If you take a trip into any fitness center or rehab facility, you’ll likely see all types of different equipment used to build physical fitness or rehabilitate an injury. One specific type of equipment that has seen big growth in both types of facilities over the past decade has been unstable surface training equipment. Examples of this equipment include foam pads or inflated rubber discs to stand on, physioballs (also called swiss balls), and more. While foam pads and rubber balls are fairly inexpensive and low tech, unstable surface training has gotten more technologically advanced with even expensive machines with vibrating platforms designed to create an unstable surface for training.

Unstable surface training can be used in all types of exercises. For example, while standing on a foam pad on the ground, you could perform squats or hold your balance on one leg. Or you could place your hands on a physioball and perform push-ups instead of on the ground. Most any exercise can incorporate some type of unstable surface training.

Proponents of unstable surface training promote that it increases the stress on your muscles, thereby increasing strength and balance. I’ve heard people say regarding unstable surface training, “It works all of the small, stabilizing muscles that don’t get worked with other movements.” Though interestingly, I’ve never heard someone actually name any of these supposed “small muscles” that are worked only with unstable surface training. However, is this true? Does unstable surface training make you stronger than training without these implements? Does it improve balance versus performing traditional strength training exercises?

Well, to answer that question, we’ll ask what we always ask, what does the science say?

Published in 2015 in the Canadian Journal of Sports Medicine, a systematic review (a study that pools the results of multiple studies) examined studies related to the impact of unstable surface training on strength, power, endurance, and balance compared to no training or compared to stable surface training (i.e. traditional training on the ground, floor, or hard surface).

While many studies often isolate one specific age group, one interesting goal of this study was to examine the impacts of unstable surface training across the lifespan. The authors looked for studies on kids, adolescents, young adults, and seniors, coming up with a handful of studies that were rigorous enough to be included in the review. Of note, to remain consistent on the population they were studying, the authors only included studies on healthy individuals, meaning no studies involving rehabilitation of injured subjects were included.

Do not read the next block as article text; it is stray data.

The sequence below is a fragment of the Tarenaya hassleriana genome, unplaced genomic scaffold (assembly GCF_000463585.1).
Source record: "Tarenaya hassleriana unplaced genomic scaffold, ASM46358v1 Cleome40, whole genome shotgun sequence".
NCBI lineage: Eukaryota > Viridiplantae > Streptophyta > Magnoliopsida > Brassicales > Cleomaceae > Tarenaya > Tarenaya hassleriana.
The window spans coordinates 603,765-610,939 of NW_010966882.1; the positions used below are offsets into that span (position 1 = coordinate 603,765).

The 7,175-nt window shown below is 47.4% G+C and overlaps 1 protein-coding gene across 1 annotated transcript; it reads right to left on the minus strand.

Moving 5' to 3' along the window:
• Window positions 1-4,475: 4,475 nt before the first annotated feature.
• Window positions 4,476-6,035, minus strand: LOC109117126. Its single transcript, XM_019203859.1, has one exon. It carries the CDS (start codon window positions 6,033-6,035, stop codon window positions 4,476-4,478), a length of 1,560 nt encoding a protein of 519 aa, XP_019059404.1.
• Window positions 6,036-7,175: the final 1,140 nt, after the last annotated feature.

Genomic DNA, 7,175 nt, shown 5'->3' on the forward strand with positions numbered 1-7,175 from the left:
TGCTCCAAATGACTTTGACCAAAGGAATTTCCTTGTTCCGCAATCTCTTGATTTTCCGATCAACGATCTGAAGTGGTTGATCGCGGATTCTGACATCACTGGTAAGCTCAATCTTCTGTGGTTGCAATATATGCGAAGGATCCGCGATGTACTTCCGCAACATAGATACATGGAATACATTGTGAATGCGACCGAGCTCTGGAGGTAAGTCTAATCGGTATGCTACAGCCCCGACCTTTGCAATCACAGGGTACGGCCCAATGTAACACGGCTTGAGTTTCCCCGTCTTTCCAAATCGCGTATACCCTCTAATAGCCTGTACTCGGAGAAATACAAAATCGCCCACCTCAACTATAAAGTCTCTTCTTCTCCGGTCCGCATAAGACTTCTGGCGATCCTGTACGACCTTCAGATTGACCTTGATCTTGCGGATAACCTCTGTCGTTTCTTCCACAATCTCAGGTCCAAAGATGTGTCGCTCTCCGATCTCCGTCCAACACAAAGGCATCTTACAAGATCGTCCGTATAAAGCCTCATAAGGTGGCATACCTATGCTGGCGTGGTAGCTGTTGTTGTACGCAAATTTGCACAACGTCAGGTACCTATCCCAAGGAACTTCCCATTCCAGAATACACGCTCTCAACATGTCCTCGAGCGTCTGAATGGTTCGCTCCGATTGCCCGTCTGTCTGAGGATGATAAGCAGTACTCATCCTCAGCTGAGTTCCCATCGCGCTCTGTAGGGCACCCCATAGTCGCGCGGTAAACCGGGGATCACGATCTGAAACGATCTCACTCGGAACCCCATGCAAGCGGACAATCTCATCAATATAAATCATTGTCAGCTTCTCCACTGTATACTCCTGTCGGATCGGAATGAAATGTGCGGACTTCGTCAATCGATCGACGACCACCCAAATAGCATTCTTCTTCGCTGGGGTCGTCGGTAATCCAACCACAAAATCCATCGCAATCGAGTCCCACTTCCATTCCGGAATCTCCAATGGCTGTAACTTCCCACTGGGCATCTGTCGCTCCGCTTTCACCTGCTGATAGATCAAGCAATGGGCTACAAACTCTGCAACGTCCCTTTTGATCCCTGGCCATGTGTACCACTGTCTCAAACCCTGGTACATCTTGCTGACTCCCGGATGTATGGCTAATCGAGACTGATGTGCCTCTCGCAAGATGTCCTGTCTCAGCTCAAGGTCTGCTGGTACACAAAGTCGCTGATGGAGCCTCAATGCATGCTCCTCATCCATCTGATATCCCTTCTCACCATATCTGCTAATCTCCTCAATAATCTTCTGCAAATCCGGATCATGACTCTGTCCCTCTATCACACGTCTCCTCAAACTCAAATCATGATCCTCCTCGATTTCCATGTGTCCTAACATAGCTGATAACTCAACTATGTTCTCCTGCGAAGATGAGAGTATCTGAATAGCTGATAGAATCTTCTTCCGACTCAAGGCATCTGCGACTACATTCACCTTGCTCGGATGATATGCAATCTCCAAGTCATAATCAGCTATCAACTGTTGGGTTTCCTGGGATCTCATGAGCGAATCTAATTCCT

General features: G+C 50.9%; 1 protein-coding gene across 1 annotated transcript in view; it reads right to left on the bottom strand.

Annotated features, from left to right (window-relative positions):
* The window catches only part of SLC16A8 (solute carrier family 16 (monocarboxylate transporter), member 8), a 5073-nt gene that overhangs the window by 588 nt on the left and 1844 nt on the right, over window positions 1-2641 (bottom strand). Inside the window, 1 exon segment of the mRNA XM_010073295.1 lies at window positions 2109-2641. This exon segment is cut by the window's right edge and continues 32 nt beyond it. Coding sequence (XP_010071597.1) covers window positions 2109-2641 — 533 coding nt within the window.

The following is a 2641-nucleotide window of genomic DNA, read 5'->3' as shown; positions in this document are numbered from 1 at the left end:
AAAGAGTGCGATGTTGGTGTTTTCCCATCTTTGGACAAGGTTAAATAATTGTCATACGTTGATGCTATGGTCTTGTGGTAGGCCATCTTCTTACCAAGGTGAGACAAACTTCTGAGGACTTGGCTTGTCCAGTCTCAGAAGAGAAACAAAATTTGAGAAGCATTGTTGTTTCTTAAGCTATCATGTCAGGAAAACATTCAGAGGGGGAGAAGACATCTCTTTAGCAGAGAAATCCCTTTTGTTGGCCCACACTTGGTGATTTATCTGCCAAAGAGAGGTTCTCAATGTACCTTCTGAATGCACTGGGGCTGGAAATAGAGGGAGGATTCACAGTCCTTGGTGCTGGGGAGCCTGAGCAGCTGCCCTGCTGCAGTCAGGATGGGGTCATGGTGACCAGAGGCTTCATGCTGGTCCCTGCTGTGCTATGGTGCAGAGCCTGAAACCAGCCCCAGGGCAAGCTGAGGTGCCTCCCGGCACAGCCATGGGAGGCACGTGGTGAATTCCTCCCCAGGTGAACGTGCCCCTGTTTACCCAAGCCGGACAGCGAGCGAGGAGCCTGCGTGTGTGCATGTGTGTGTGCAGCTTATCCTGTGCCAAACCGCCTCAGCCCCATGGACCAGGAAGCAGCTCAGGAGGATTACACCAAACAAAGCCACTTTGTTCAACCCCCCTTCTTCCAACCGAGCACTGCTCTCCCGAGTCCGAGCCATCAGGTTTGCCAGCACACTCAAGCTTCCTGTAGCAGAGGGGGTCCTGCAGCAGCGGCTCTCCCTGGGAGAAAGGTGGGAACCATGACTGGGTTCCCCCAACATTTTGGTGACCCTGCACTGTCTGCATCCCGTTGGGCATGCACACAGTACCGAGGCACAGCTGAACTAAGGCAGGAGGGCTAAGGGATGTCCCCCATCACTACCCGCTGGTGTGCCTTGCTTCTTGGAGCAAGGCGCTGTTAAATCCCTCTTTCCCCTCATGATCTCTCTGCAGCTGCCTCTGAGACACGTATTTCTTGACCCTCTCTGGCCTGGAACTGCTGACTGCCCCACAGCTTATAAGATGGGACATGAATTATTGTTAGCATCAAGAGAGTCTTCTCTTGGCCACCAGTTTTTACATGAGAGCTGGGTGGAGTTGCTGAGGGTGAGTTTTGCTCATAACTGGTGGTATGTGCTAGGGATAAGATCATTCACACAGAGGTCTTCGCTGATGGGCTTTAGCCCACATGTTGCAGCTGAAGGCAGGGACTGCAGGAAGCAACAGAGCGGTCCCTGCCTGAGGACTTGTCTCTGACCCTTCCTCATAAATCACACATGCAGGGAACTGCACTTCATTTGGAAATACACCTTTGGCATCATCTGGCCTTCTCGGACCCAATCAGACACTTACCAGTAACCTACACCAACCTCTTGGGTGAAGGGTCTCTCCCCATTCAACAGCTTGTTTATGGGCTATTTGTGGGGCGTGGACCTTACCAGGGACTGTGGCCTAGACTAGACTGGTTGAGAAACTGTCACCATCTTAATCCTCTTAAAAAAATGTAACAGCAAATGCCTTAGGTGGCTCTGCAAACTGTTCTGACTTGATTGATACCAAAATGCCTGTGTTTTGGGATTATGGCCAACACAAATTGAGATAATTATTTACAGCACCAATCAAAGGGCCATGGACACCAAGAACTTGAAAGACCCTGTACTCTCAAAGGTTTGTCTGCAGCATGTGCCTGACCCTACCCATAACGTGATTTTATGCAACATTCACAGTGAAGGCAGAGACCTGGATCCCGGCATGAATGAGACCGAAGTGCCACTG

So what were the results?

Well, as you might expect, unstable surface training was better than no training at all in improving muscle strength, power and balance across the lifespan. Compared to training on stable surfaces, though, the advantage was not so large. Small effects were found when comparing unstable surface training versus more traditional training in adolescents and young adults, however, when you compared these different training methods over just one metric, such as maximal strength or balance, the advantage disappeared.

So why might unstable surface training not have a readily apparent advantage over stable surface training in adolescents and young adults? Well, let’s consider the performance of a few free-weight exercises: the squat, the overhead press, and the biceps curl. All of these (and many other) movements create instability that your body has to control due to the placement of a bar, dumbbells, or other types of resistance either on the shoulders (as with squats), above the body (as with the overhead press), or in front of the body (as with bicep curls). The outside forces created by using resistance with these exercises disrupts the center of gravity and challenges the body to maintain balance. The use of unstable surfaces challenges the body’s stability and equilibrium more than stable surfaces, however, this additional stress may not be enough to cause the body to adapt in some greater way.

So how about performing stable versus unstable surface training in older adults? Which is best? Unfortunately, the authors did not identify any studies that were rigorous enough to compare unstable versus stable surface training in older adults. However, as mentioned earlier, unstable surface training performed better when compared to no training at all and specifically for older adults, unstable surface training improved balance to a large degree versus no training. However, there was only a range from no-effect to a moderate-effect of unstable surface training on strength, strength endurance, and muscle power. So, if you are an older adult, does this mean you should absolutely train with unstable surface equipment due to the large impact on balance compared to no training? Or, due to the results from adolescents and young adults, should you not worry about incorporating unstable surface training in your routine if you’re already performing traditional training?

Check back next week as I round out some further analysis from this study on the topic as well as give my own opinion after using unstable surface training myself and with patients.

Nick McClary earned his doctor of physical therapy from the University of Tennessee. He also holds a masters in business administration. He is a native of Georgetown County, lives in Pawleys Island, and works in Georgetown. Send him your health and fitness questions at: nmcclarydpt@gmail.com.